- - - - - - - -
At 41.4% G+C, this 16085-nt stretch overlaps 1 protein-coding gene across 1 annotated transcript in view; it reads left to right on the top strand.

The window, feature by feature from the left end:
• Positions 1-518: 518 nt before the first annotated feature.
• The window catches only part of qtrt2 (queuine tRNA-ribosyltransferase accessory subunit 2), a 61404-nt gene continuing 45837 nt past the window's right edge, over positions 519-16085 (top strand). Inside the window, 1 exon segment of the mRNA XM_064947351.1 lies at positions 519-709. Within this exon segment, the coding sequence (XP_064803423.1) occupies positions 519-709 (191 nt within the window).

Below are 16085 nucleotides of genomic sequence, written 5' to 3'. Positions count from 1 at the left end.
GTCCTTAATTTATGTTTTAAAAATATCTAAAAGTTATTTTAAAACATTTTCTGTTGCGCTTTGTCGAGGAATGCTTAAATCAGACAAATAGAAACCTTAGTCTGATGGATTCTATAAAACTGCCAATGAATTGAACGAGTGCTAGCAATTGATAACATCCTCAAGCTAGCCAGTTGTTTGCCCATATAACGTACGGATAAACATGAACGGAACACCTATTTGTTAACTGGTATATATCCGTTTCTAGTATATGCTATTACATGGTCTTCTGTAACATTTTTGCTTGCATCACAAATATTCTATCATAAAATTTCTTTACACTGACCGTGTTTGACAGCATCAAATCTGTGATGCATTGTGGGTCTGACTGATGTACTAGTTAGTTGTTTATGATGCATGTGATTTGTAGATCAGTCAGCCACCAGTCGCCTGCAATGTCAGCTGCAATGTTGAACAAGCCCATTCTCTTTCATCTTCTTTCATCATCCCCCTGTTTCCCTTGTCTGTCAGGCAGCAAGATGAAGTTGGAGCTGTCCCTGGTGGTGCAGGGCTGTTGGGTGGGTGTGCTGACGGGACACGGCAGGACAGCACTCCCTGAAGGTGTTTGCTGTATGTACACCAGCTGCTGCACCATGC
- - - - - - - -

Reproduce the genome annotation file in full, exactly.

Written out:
At 41.4% G+C, this 16085-nt stretch overlaps 1 protein-coding gene across 1 annotated transcript in view; it reads left to right on the top strand.

The window, feature by feature from the left end:
• Positions 1-518: 518 nt before the first annotated feature.
• The window catches only part of qtrt2 (queuine tRNA-ribosyltransferase accessory subunit 2), a 61404-nt gene continuing 45837 nt past the window's right edge, over positions 519-16085 (top strand). Inside the window, 1 exon segment of the mRNA XM_064947351.1 lies at positions 519-709. Within this exon segment, the coding sequence (XP_064803423.1) occupies positions 519-709 (191 nt within the window).

Below are 16085 nucleotides of genomic sequence, written 5' to 3'. Positions count from 1 at the left end.
GTCCTTAATTTATGTTTTAAAAATATCTAAAAGTTATTTTAAAACATTTTCTGTTGCGCTTTGTCGAGGAATGCTTAAATCAGACAAATAGAAACCTTAGTCTGATGGATTCTATAAAACTGCCAATGAATTGAACGAGTGCTAGCAATTGATAACATCCTCAAGCTAGCCAGTTGTTTGCCCATATAACGTACGGATAAACATGAACGGAACACCTATTTGTTAACTGGTATATATCCGTTTCTAGTATATGCTATTACATGGTCTTCTGTAACATTTTTGCTTGCATCACAAATATTCTATCATAAAATTTCTTTACACTGACCGTGTTTGACAGCATCAAATCTGTGATGCATTGTGGGTCTGACTGATGTACTAGTTAGTTGTTTATGATGCATGTGATTTGTAGATCAGTCAGCCACCAGTCGCCTGCAATGTCAGCTGCAATGTTGAACAAGCCCATTCTCTTTCATCTTCTTTCATCATCCCCCTGTTTCCCTTGTCTGTCAGGCAGCAAGATGAAGTTGGAGCTGTCCCTGGTGGTGCAGGGCTGTTGGGTGGGTGTGCTGACGGGACACGGCAGGACAGCACTCCCTGAAGGTGTTTGCTGTATGTACACCAGCTGCTGCACCATGC